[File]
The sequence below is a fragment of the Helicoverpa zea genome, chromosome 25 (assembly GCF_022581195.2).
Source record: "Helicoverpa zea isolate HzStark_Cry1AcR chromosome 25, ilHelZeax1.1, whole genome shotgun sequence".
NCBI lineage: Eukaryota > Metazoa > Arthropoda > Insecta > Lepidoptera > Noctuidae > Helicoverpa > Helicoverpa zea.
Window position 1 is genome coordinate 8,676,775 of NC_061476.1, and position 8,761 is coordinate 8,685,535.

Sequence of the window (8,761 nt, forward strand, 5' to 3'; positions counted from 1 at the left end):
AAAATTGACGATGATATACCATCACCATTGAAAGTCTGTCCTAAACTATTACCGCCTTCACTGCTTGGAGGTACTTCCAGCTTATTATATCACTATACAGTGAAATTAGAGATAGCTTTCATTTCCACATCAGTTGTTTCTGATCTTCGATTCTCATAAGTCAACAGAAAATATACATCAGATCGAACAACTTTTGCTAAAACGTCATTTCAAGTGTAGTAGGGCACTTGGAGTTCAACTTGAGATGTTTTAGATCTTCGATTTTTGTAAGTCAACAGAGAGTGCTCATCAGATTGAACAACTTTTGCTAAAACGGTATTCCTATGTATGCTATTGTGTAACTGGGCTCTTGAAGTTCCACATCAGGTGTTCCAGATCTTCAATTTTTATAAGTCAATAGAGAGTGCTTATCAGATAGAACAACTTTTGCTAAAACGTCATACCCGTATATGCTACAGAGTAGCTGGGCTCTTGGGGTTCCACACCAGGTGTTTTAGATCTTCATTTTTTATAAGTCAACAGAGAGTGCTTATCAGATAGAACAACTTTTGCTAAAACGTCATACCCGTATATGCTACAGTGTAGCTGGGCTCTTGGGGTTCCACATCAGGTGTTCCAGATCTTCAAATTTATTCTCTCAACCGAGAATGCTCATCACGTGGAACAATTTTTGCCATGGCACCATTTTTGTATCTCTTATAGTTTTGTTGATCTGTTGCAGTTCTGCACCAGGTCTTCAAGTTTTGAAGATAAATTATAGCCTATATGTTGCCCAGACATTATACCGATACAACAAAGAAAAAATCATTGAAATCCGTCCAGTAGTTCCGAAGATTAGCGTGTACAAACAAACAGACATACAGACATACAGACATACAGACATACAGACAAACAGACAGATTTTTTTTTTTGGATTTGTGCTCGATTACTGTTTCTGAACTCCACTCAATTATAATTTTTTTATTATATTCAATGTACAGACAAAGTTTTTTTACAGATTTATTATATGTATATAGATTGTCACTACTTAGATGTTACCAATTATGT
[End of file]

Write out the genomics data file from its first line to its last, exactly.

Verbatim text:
The sequence below is a fragment of the Helicoverpa zea genome, chromosome 25 (assembly GCF_022581195.2).
Source record: "Helicoverpa zea isolate HzStark_Cry1AcR chromosome 25, ilHelZeax1.1, whole genome shotgun sequence".
NCBI lineage: Eukaryota > Metazoa > Arthropoda > Insecta > Lepidoptera > Noctuidae > Helicoverpa > Helicoverpa zea.
Window position 1 is genome coordinate 8,676,775 of NC_061476.1, and position 8,761 is coordinate 8,685,535.

Sequence of the window (8,761 nt, forward strand, 5' to 3'; positions counted from 1 at the left end):
AAAATTGACGATGATATACCATCACCATTGAAAGTCTGTCCTAAACTATTACCGCCTTCACTGCTTGGAGGTACTTCCAGCTTATTATATCACTATACAGTGAAATTAGAGATAGCTTTCATTTCCACATCAGTTGTTTCTGATCTTCGATTCTCATAAGTCAACAGAAAATATACATCAGATCGAACAACTTTTGCTAAAACGTCATTTCAAGTGTAGTAGGGCACTTGGAGTTCAACTTGAGATGTTTTAGATCTTCGATTTTTGTAAGTCAACAGAGAGTGCTCATCAGATTGAACAACTTTTGCTAAAACGGTATTCCTATGTATGCTATTGTGTAACTGGGCTCTTGAAGTTCCACATCAGGTGTTCCAGATCTTCAATTTTTATAAGTCAATAGAGAGTGCTTATCAGATAGAACAACTTTTGCTAAAACGTCATACCCGTATATGCTACAGAGTAGCTGGGCTCTTGGGGTTCCACACCAGGTGTTTTAGATCTTCATTTTTTATAAGTCAACAGAGAGTGCTTATCAGATAGAACAACTTTTGCTAAAACGTCATACCCGTATATGCTACAGTGTAGCTGGGCTCTTGGGGTTCCACATCAGGTGTTCCAGATCTTCAAATTTATTCTCTCAACCGAGAATGCTCATCACGTGGAACAATTTTTGCCATGGCACCATTTTTGTATCTCTTATAGTTTTGTTGATCTGTTGCAGTTCTGCACCAGGTCTTCAAGTTTTGAAGATAAATTATAGCCTATATGTTGCCCAGACATTATACCGATACAACAAAGAAAAAATCATTGAAATCCGTCCAGTAGTTCCGAAGATTAGCGTGTACAAACAAACAGACATACAGACATACAGACATACAGACATACAGACAAACAGACAGATTTTTTTTTTTGGATTTGTGCTCGATTACTGTTTCTGAACTCCACTCAATTATAATTTTTTTATTATATTCAATGTACAGACAAAGTTTTTTTACAGATTTATTATATGTATATAGATTGTCACTACTTAGATGTTACCAATTATGT